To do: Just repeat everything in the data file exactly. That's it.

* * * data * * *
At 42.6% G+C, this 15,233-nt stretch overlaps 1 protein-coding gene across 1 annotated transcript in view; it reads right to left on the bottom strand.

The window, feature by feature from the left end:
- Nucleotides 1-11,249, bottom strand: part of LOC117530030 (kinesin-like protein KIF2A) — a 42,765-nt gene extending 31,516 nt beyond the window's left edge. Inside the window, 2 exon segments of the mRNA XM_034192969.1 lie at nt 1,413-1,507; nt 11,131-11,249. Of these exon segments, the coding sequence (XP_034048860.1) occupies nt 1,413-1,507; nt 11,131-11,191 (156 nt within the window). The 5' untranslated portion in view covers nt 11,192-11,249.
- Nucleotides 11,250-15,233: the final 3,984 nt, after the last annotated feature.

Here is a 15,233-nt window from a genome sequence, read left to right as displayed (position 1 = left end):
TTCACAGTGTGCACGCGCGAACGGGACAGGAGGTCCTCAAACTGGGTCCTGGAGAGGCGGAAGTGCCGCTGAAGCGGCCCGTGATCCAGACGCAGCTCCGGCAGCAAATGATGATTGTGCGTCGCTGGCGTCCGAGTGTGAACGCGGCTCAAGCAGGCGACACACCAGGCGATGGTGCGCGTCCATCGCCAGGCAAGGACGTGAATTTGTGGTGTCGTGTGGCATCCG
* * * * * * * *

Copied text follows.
At 42.6% G+C, this 15,233-nt stretch overlaps 1 protein-coding gene across 1 annotated transcript in view; it reads right to left on the bottom strand.

The window, feature by feature from the left end:
- Nucleotides 1-11,249, bottom strand: part of LOC117530030 (kinesin-like protein KIF2A) — a 42,765-nt gene extending 31,516 nt beyond the window's left edge. Inside the window, 2 exon segments of the mRNA XM_034192969.1 lie at nt 1,413-1,507; nt 11,131-11,249. Of these exon segments, the coding sequence (XP_034048860.1) occupies nt 1,413-1,507; nt 11,131-11,191 (156 nt within the window). The 5' untranslated portion in view covers nt 11,192-11,249.
- Nucleotides 11,250-15,233: the final 3,984 nt, after the last annotated feature.

Here is a 15,233-nt window from a genome sequence, read left to right as displayed (position 1 = left end):
TTCACAGTGTGCACGCGCGAACGGGACAGGAGGTCCTCAAACTGGGTCCTGGAGAGGCGGAAGTGCCGCTGAAGCGGCCCGTGATCCAGACGCAGCTCCGGCAGCAAATGATGATTGTGCGTCGCTGGCGTCCGAGTGTGAACGCGGCTCAAGCAGGCGACACACCAGGCGATGGTGCGCGTCCATCGCCAGGCAAGGACGTGAATTTGTGGTGTCGTGTGGCATCCG